A Legendary Tennis Photographer on Capturing the US Open

Young Roger Federer

The first time Art Seitz photographed the U.S. Open was in 1968.

He was a captain in the U.S. Air Force, but that didn’t stop him from getting an assignment from a local newspaper to shoot the event. It was an historic year for the little tennis tournament in Forest Hills, the year the Open officially became “The Open.”

Seitz hasn’t missed one since.

Today, at age 70, he’s one of the most accomplished tennis photographers in the business. His photos have appeared on the cover of Time and Newsweek. You might recognize some of his pictures, like his images from the famous “Battle of the Sexes” match between Billie Jean King and Bobbie Riggs held in Houston.

But here in New York, Seitz found his muse. Over the course of nearly half a century, he has artistically documented the dramatic evolution of the US Open through his lens.

“Basically, you’ve gone from a small, intimate club where they tolerated the tennis, to a very large, professionally-run, and expensively-staffed production that’s a multi-ring circus,” Seitz said in an interview.

Although he thinks most of the changes in the Open over the years have been positive, Seitz said he mourned the days when the game was more intimate and fans (and journalists) had a more personal relationship with the players.

“The players are more isolated today,” he said. “They don’t mix off court as much. They just basically want to win.They have huge fortunes at stake.”

Seitz said that that today’s crop of talent has incredible technical skills and can do a lot more with the ball than previous generations, but he stopped short of calling the present time a “golden era” of tennis. “There are a lot of legends throughout the history of tennis,” he said. “And I certainly don’t see anyone from the current generation who can match the personalities of a Vitas Gerulaitis, or an Ilie Nastase, or Jimmy Connors.”

If none of those names ring a bell to you, Seitz has some photos for you.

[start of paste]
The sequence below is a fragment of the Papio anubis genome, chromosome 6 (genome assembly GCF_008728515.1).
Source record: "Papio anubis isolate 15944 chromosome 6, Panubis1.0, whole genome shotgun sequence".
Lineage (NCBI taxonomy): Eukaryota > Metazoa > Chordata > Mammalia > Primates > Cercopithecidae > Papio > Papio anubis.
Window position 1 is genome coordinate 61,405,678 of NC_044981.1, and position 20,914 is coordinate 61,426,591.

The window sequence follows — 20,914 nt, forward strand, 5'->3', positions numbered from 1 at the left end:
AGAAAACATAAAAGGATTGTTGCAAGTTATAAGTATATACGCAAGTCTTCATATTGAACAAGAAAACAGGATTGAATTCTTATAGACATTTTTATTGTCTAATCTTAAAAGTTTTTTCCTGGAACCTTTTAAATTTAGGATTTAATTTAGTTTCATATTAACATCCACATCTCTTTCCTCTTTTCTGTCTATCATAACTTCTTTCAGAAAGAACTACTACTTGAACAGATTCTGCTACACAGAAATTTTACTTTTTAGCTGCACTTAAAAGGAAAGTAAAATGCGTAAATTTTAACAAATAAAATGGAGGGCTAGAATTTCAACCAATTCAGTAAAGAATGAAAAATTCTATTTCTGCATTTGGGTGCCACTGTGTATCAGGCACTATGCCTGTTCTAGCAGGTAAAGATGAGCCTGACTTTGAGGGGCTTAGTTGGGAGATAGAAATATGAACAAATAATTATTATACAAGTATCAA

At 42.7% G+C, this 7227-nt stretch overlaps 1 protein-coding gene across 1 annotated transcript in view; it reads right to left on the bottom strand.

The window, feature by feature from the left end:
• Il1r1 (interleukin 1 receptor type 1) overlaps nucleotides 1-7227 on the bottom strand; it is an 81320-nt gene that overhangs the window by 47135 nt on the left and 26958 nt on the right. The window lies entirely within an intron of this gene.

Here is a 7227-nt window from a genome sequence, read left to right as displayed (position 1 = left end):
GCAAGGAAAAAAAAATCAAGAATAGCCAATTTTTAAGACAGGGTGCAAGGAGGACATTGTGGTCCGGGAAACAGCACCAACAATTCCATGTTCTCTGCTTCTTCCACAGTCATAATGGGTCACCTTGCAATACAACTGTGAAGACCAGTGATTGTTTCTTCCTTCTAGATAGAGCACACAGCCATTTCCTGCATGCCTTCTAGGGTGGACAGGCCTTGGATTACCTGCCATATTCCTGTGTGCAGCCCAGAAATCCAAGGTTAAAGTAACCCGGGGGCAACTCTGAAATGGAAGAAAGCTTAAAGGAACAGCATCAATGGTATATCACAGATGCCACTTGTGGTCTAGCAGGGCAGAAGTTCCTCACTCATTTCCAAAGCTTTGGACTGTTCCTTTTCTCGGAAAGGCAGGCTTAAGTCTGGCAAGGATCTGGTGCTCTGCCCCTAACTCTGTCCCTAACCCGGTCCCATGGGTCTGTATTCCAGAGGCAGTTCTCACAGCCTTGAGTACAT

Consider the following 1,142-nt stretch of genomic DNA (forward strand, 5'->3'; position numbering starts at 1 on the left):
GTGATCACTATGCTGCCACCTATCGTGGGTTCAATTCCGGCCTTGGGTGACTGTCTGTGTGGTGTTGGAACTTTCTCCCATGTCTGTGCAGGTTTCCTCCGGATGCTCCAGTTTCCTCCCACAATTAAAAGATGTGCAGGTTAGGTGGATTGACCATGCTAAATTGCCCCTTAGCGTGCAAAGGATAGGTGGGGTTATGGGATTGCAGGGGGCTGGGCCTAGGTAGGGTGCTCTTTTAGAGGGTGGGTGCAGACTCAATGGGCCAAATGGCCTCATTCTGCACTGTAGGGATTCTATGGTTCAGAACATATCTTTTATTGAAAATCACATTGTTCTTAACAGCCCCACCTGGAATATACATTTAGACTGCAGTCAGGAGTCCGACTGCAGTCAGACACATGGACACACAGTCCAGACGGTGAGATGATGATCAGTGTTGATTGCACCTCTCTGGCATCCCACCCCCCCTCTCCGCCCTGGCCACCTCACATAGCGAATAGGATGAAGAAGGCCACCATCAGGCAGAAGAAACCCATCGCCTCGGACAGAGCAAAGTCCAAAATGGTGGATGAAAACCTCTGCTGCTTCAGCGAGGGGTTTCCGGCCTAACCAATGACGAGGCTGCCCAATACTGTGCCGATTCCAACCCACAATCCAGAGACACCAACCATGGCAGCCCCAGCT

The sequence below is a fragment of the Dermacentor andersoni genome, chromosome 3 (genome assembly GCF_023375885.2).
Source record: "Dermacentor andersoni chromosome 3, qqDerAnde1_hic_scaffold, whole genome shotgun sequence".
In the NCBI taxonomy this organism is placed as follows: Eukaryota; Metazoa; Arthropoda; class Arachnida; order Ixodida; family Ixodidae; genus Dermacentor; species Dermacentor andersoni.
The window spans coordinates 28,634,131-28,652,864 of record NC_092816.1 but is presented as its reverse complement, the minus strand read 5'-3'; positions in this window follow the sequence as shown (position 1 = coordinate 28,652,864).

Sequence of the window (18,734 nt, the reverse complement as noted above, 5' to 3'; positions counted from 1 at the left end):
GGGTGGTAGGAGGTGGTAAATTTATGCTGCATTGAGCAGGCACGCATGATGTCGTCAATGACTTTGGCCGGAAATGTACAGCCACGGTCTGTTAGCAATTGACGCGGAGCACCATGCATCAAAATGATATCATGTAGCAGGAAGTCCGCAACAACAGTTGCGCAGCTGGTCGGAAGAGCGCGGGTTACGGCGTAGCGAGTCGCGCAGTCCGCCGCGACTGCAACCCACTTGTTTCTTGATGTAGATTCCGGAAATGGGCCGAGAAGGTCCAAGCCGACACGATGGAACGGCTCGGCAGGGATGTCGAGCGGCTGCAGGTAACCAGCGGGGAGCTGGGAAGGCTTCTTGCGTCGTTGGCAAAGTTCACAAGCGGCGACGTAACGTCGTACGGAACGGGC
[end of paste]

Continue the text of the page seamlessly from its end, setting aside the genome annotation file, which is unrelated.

Click on the slideshow below for a survey of some of Seitz’s images.

Legendary Arthur Ashe was the first African-America man to win a Grand Slam tournament.
Legendary Arthur Ashe was the first African-America man to win a Grand Slam tournament. ( Art Seitz )
Andre Agassi  is famous for his eight Grand Slam wins, a 1996 Olympic gold medal and his hair.
Andre Agassi is famous for his eight Grand Slam wins, a 1996 Olympic gold medal and his hair. ( Art Seitz )
Friends John McEnroe (left) and Vitas Gerulaitis (right) at a rock concert. They  faced off at the US Open in 1979.
Friends John McEnroe (left) and Vitas Gerulaitis (right) at a rock concert. They faced off at the US Open in 1979. ( Art Seitz )
Chris Evert and her first husband, John Lloyd, in Maui. This photograph appeared in Time Magazine.
Chris Evert and her first husband, John Lloyd, in Maui. This photograph appeared in Time Magazine. ( Art Seitz )
Luke Jensen  tosses a racquet skyward in front of the World Trade Center two weeks before 9/11.
Luke Jensen tosses a racquet skyward in front of the World Trade Center two weeks before 9/11. ( Art Seitz )
Billie Jean King famously took on and beat Billy Riggs in the 1973 "Battle of the Sexes".
Billie Jean King famously took on and beat Billy Riggs in the 1973 "Battle of the Sexes". ( Art Seitz )
Iconic male chauvinist Bobby Riggs is presented with a pig by Rosie Casals.
Iconic male chauvinist Bobby Riggs is presented with a pig by Rosie Casals. ( Art Seitz )
A chorus of Maria Sharapova look-alikes poses in Time Square during the US Open. Art Sietz suggested they sit on the cab.
A chorus of Maria Sharapova look-alikes poses in Time Square during the US Open. Art Sietz suggested they sit on the cab. ( Art Seitz )
Roger Federer is ranked, as of August 2013,  World No. 7 by the Association of Tennis Players. He left the 2013 US Open early.
Roger Federer is ranked, as of August 2013, World No. 7 by the Association of Tennis Players. He left the 2013 US Open early. ( Art Seitz )
Art Seitz at the 2013 US Open. Seitz has been photographing tennis champions for 30 years.
Art Seitz at the 2013 US Open. Seitz has been photographing tennis champions for 30 years. ( Nate Chura )
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